Last week was a good one for Mitt Romney as he handily bested a subdued Obama in the first Presidential debate. The media couldn't even spin this one to the left as clearly Romney was on his game and may have given his chances a boost. He came across as very credible and extremely knowledgeable, a face he hadn't been able to show to the country previously. Meanwhile. Barack Obama looked tired, unprepared, and not very feisty. Both candidates played footloose with the facts as usual and they throw around the "billions of dollars" term like it is nothing. Personally, I was happy to see that plenty of domestic issues were put out front to debate though I'm disappointed that the "Fiscal Cliff" issue was barely even mentioned. The market rallied after the debate with a mini "Romney Rally," perhaps a sign of what would happen if Romney were to pull off an upset that is not baked into the market expectations. Then the Obama campaign got good news on Friday when the jobs report was better than expected with the unemployment report falling to 7.8%, the lowest level since Obama took office.
This week is the official start of 3rd quarter earnings with Alcoa reporting on Tuesday. Earnings numbers for the S&P 500 have come down and now analysts expect earnings to be down 4-5% for the quarter. Last quarter 65% of companies beat lowered expectations. The question is, have expectations been lowered enough that companies can generate positive surprises to lift the market higher? All eyes will be on forward guidance and any talk of 2013. However, visibility is so limited and there are so many uncertainties that 2013 talk will come with a lot of caveats I'm sure.
It's hard to get very bullish or bearish here and I find the AAII Investor Poll very interesting in that it is almost perfectly neutral with Bullish/Bearish/Neutral all at about 33% each. The positive remains that the central bankers are accommodative and investors still shouldn't "Fight the Fed." October is the month of corrections, including the crash of '87 and several mini pullbacks. I wouldn't be surprised to see a pullback but anything more than a 5% pullback would have to be accompanied by some really unexpected news in my opinion. With the Fed providing a backstop, there still is a lot of money from investors that missed the rally looking to get into the market.
The economic news last week was pretty much positive with the unemployment report stirring up the conspiracy theorists hornets nest. On Friday, it was reported that the unemployment rate fell to 7.8% from 8.1% prompting some to suggest that the numbers were fudged to help the Obama administration following the debate loss. Non-farm payrolls increased 114,000 in September, almost exactly the 115,000 the consensus expected. Revisions to July/August added 86,000, bringing the net gain to 200,000. Let's pick apart the numbers a bit. Civilian employment, an alternative measure of jobs that includes small-business start-ups, increased 873,000, the most in almost 10 years. As a result, the unemployment rate fell to 7.8% despite a 418,000 increase in the labor force. Private sector payrolls were up 104,000 in September versus a consensus expected 130,000. In other words, the sector that beat the consensus in September was the government. Also, the huge rise in civilian employment was goosed by part-timers, with a 322,000 overall gain and a 582,000 increase for those working part-time for economic reasons.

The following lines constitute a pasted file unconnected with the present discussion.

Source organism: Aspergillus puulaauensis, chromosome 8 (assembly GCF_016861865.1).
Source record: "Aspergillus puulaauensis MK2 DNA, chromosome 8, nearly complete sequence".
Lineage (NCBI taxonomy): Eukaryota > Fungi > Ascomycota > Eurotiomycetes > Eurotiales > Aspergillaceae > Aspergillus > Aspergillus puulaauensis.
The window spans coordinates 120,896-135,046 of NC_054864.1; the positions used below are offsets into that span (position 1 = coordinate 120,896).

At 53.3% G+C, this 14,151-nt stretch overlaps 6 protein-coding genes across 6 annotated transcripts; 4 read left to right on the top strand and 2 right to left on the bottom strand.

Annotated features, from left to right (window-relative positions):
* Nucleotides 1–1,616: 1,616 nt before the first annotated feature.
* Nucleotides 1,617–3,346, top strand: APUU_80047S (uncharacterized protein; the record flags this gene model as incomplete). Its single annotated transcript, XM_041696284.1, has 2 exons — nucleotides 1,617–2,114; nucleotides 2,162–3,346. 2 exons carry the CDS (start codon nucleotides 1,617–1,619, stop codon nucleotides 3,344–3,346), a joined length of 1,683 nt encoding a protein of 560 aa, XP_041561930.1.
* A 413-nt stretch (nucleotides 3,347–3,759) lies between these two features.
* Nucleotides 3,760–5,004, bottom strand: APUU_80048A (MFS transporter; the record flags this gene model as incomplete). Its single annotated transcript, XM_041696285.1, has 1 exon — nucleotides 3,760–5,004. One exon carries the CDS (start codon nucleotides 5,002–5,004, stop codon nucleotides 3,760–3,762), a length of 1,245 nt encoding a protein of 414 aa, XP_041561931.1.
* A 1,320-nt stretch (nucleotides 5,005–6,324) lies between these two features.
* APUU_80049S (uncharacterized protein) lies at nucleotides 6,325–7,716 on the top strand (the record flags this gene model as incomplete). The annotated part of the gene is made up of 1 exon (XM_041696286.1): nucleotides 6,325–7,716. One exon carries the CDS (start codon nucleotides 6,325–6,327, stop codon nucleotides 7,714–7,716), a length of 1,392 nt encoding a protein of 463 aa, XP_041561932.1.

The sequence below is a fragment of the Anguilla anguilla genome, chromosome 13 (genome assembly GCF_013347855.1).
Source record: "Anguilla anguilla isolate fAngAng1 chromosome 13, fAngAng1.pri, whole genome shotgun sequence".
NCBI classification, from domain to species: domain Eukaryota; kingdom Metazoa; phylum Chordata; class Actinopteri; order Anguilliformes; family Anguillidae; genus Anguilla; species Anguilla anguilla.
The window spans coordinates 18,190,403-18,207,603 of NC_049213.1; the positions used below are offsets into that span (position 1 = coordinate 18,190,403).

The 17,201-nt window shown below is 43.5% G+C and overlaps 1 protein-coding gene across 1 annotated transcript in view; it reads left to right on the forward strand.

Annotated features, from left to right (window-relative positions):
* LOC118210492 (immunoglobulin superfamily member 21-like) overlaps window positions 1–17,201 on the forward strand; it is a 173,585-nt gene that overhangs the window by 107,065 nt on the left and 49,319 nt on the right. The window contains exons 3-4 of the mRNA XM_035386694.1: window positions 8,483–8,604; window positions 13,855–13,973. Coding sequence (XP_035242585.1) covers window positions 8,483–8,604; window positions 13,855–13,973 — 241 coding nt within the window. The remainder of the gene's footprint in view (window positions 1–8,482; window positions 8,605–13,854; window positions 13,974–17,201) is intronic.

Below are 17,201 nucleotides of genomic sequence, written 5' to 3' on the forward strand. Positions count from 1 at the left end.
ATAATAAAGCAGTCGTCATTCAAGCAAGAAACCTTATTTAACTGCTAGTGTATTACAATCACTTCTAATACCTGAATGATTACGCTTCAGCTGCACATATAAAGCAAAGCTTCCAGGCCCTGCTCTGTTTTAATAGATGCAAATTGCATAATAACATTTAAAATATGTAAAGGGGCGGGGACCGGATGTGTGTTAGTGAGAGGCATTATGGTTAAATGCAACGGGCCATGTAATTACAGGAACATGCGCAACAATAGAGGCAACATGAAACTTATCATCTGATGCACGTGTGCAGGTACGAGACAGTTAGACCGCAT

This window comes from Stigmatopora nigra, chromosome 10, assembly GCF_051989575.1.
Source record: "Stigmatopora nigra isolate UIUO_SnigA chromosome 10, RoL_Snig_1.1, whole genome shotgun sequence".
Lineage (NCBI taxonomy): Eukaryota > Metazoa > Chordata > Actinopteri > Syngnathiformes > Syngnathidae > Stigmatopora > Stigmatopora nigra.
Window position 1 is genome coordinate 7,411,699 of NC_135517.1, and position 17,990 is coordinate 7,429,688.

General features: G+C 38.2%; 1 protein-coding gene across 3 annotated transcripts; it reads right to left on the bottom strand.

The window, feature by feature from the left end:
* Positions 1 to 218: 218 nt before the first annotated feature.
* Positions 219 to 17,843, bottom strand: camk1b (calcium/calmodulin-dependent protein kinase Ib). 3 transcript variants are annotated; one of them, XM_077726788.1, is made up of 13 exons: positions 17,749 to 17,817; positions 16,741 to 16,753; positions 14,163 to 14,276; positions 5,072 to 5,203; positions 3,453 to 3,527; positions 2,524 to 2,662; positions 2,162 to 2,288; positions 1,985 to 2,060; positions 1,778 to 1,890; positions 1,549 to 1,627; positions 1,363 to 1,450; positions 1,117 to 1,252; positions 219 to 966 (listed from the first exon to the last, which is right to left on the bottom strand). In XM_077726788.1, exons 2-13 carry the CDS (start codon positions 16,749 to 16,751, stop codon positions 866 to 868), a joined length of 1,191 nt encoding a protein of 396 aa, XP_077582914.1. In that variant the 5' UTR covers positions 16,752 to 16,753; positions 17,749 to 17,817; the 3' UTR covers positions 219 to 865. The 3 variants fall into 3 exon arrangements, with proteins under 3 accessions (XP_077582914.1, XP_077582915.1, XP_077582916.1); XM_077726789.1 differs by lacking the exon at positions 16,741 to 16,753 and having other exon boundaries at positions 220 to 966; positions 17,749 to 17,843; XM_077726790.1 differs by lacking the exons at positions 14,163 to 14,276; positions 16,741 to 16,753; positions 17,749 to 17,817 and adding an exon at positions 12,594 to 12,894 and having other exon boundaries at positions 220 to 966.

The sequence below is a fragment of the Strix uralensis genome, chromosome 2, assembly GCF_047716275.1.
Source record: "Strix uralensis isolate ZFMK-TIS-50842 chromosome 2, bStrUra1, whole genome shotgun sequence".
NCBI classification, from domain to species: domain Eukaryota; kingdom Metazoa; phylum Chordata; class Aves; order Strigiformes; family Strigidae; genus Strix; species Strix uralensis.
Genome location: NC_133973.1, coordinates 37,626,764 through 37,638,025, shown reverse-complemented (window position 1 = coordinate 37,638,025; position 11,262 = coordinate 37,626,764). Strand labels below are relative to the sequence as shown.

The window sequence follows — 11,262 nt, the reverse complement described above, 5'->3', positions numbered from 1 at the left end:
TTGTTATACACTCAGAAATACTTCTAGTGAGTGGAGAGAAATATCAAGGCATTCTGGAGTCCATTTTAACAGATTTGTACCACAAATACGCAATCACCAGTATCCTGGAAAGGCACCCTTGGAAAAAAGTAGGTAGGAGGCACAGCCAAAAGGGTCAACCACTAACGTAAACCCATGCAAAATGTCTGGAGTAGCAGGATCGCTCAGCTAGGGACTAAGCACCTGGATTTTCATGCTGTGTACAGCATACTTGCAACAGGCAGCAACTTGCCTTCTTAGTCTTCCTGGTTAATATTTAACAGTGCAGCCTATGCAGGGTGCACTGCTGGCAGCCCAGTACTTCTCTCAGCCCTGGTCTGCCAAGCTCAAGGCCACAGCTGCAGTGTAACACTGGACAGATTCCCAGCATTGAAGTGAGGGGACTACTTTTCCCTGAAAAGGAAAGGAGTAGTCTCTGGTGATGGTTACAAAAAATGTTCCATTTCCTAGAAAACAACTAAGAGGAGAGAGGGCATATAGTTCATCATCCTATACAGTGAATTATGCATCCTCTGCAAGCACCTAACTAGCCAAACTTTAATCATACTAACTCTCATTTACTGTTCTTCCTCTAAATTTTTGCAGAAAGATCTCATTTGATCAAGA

The ISM services index came in at 55.1, higher than the consensus expected in September, signaling a combination of some acceleration in that sector and an abatement of negative sentiment regarding Europe. This is the best reading on the index since March.
After three straight months below 50 - signaling contraction - the ISM manufacturing index came in above 50, easily beating consensus expectations for September. According to the Institute for Supply Management, a level of 51.5 is consistent with real GDP growth of 3%. For the third quarter as a whole, the ISM index averaged 50.3, which is consistent with a growth rate of 2.6%.
Global markets rallied last week fueled mostly by economic news and the Romney showing in the debate. The Dow closed up 1.3% to 13,610, a new 52-week high and only 4% below the all-time high of 14,164. The S&P 500 was up 1.4% to 1460.93 and is up over 16% YTD. The NASDAQ added .65% to 3136 but Apple had a tough week, losing 2%. European stocks rose Euro Stoxx 600 rising 2.1% for the week. There was strength across the board with Italy up 5.17% and Spain up 3.19% both reversing last week's losses. Asia/Pac stocks rose only .1% with Australia up 2.45% and Hong Kong up .83%
Have a great week!
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Bob Centrella, CFA, is President/Managing Partner of Forza Investment Advisory, LLC, a Registered Investment Advisor based in Westfield, NJ. More information on Bob and Forza Investment Advisory can be obtained from www.ForzaInvestment.com. You can call at 908-344-9790
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